Spring Creek Barbecue
Any would-be entrepreneur looking for hints about how to survive and prosper with multiple outlets would be wise to check in with restaurateur Chris Carroll, the Arlington-based owner of 44 restaurants, mostly of the Spring Creek Barbecue or Mexican Inn variety, all spread across Texas from Houston to the Metroplex.
“When I first started the business, the smart old-timers were telling me to get the restaurants up and going, then sell them after a couple of years because it was a terrible industry,” the 74-year-old Carroll said recently from his sandstone office building along Interstate 20 in south Arlington. “Fortunately, I just ignored them.”
Factoid: Recent studies indicate almost 60 percent of restaurants fail in their first three years. Few will still be around after 10 years. Some of Carroll’s restaurants are more than 35 years old.
Oddly, Carroll’s early history focused more on accounting and land development than on the restaurant business. He’s a certified public accountant – a superlative number-cruncher – who studied at the University of North Texas and taught courses while working on a master’s degree.
This was important because Carroll was once tagged by UNT business school professors to find a speaker for a banquet. He had been impressed by Dallas mega-real estate developer Trammell Crow and asked him to speak at the event, which Crow did. Crow was likewise impressed with Carroll, so much so that he hired him, prematurely ending Carroll’s college lecturer career.
Carroll learned a great deal from his years with the entrepreneurial Crow, one aspect of which turned out to be central: Own the dirt upon which your business sits, no matter what the business is. In fact, Carroll’s decision to enter the restaurant business appealed to him not only as a professional endeavor but also because he wanted to own property.
His first fling in the restaurant business came in the late 1970s, a 50-50 partnership with Roy English — who eventually became County Commissioners Court judge — on Homestead Barbecue on Collins Street and Pioneer Parkway in Arlington. The business prospered, English eventually buying out Carroll.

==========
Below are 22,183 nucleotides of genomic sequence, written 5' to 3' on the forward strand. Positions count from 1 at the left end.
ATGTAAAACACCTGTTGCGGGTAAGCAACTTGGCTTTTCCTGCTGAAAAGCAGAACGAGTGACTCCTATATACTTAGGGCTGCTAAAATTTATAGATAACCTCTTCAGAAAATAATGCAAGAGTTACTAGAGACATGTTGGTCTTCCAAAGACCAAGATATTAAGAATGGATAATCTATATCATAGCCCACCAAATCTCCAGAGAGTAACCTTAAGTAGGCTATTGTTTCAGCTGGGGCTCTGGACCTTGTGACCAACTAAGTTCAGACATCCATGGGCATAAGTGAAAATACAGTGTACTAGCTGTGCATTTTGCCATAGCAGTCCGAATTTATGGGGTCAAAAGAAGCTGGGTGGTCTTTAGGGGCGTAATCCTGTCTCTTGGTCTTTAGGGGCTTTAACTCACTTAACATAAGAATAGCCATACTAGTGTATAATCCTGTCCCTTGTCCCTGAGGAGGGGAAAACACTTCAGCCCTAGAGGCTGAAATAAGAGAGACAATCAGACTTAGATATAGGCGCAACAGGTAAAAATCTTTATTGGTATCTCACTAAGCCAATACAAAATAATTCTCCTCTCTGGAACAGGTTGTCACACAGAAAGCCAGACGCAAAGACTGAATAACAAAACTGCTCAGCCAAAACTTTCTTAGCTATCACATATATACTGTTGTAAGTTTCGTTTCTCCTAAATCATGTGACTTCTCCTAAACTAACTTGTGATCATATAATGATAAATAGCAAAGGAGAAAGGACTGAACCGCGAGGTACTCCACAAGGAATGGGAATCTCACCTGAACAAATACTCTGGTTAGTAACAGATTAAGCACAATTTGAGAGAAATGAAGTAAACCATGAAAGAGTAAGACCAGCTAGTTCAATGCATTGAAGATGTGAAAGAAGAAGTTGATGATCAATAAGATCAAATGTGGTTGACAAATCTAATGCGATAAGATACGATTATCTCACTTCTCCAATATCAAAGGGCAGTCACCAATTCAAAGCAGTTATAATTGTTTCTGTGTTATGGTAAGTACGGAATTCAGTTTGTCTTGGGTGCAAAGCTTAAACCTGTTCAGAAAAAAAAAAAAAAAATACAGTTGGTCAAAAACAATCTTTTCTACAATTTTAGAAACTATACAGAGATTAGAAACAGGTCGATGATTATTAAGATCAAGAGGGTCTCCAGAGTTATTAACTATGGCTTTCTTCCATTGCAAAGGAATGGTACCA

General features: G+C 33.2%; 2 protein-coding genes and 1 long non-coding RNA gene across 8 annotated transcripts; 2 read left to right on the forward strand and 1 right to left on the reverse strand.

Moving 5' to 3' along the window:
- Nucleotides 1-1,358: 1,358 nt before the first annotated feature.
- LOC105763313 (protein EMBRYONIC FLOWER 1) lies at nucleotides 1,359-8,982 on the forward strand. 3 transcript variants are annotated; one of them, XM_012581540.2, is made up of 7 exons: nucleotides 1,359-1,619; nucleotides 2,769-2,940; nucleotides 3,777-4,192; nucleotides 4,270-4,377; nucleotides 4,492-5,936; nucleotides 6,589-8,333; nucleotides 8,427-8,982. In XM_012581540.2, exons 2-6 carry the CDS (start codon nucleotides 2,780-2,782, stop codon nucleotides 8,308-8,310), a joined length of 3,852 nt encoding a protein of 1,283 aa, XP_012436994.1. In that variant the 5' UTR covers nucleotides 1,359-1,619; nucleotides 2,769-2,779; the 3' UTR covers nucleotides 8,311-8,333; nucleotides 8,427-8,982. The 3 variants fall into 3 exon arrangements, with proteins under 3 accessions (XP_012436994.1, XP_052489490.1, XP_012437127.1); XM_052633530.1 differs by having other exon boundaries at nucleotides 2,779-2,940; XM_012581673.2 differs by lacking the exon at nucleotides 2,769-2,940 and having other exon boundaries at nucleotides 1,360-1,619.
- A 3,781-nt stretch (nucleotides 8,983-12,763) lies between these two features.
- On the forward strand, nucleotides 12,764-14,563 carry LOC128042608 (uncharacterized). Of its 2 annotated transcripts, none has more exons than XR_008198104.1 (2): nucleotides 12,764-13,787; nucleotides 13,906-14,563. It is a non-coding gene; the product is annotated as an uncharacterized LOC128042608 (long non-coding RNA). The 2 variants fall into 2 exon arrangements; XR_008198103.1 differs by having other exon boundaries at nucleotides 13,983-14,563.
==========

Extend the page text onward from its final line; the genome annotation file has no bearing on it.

“I used that money and a Small Business Administration loan to create the first Spring Creek Barbecue in 1980,” Carroll recalls. Through the years both he and English have continued as occasional co-investors, though typically in other types of development.
The Spring Creek brand took off, and soon Carroll also acquired the old Mexican Inn chain from a family estate. His strategy of owning the property on which his restaurants sit has been valuable. When he does have to close a restaurant – which happens on occasion – the sale or lease of that land frequently turns out to be better financially than a restaurant. It’s a location, location, location thing.
At his office, Carroll, disavowing the suit look and dressed casually in sports shirt and gym shoes, tends toward an almost shy reticence when discussing business strategies. Press him, however, and he’ll focus on three critical components:
· Do the numbers. Then believe the numbers, whether it’s a precise recipe for preparing smoked barbecue brisket, a cost/benefit analysis of every component of restaurant operation or a traffic statistic for a given location. Establish measurable controls as part of the corporate culture and follow them.
“Being a CPA has been one of the most valuable assets of my professional life,” he says.
· Invest in people and communities, whether it’s a mix of pre-job and on-the-job customized training or a company-funded college scholarship program for employees, many of whom are high school or college students. His company has invested $3 million in such scholarships to date and also offers income incentives for student employees who maintain B or higher averages. That strategy also includes a “put something back” benevolence community investment program that over the last decade has added up to $2.5 million, with emphasis on schools, youth sports, churches and high-profile nonprofits.
· Cater to customers’ needs. “When a customer starts to ask us if we can do something, our first response is ‘Yes,’” Carroll said. “The second response is, ‘Now what’s the question?’”
“I don’t have all the answers,” Carroll says, “but I know that restaurants that do well identify with the community and the community with them. It’s a cliché but in today’s marketplace there’s another critical consideration as well: Enjoy what you do or find another business.”
O.K. Carter is a former editor and publisher of the Arlington Citizen-Journal and was also Arlington publisher and columnist for the Star-Telegram and founding editor of Arlington Today Magazine. He’s the author of the definitive book on Arlington’s colorful history, Caddos, Cotton and Cowboys: Essays on Arlington.